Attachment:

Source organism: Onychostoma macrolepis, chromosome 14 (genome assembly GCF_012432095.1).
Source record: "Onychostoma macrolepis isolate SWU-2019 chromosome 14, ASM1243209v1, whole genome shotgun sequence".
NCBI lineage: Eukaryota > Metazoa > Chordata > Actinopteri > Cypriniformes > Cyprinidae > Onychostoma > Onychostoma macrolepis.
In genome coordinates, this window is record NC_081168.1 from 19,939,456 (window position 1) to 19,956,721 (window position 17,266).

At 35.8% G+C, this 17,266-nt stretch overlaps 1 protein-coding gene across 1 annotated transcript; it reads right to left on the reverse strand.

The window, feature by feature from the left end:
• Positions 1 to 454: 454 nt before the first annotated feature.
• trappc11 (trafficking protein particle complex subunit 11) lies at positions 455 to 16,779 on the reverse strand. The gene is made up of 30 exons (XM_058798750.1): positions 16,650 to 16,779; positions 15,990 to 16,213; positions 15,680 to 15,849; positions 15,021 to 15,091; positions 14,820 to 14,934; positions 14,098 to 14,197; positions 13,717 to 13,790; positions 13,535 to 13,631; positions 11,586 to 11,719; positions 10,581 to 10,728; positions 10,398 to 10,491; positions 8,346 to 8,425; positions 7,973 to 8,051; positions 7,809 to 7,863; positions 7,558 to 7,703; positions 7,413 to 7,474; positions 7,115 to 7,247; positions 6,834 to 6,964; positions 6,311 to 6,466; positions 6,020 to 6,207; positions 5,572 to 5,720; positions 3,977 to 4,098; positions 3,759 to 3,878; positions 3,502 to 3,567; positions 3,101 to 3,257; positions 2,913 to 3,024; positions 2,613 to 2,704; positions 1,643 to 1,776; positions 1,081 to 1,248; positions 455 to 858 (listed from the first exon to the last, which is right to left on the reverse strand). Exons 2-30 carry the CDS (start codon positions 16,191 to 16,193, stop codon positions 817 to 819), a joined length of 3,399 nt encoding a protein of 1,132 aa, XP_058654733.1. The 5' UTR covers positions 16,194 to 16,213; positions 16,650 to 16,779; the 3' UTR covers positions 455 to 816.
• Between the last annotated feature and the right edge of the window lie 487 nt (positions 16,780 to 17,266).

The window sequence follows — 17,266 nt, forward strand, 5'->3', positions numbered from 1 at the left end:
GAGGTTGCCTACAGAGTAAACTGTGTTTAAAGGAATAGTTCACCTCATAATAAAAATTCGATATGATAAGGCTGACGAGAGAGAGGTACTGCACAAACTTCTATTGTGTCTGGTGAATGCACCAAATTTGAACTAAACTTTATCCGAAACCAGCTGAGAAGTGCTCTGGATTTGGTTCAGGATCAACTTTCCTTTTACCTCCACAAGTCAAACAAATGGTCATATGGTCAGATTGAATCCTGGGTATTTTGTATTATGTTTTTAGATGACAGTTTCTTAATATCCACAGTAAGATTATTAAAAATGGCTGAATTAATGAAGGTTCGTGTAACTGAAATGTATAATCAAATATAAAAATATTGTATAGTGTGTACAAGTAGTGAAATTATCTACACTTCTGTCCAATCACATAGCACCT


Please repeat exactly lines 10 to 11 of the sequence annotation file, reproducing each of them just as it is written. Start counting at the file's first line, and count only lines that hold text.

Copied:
The window sequence follows — 17,266 nt, forward strand, 5'->3', positions numbered from 1 at the left end:
GAGGTTGCCTACAGAGTAAACTGTGTTTAAAGGAATAGTTCACCTCATAATAAAAATTCGATATGATAAGGCTGACGAGAGAGAGGTACTGCACAAACTTCTATTGTGTCTGGTGAATGCACCAAATTTGAACTAAACTTTATCCGAAACCAGCTGAGAAGTGCTCTGGATTTGGTTCAGGATCAACTTTCCTTTTACCTCCACAAGTCAAACAAATGGTCATATGGTCAGATTGAATCCTGGGTATTTTGTATTATGTTTTTAGATGACAGTTTCTTAATATCCACAGTAAGATTATTAAAAATGGCTGAATTAATGAAGGTTCGTGTAACTGAAATGTATAATCAAATATAAAAATATTGTATAGTGTGTACAAGTAGTGAAATTATCTACACTTCTGTCCAATCACATAGCACCT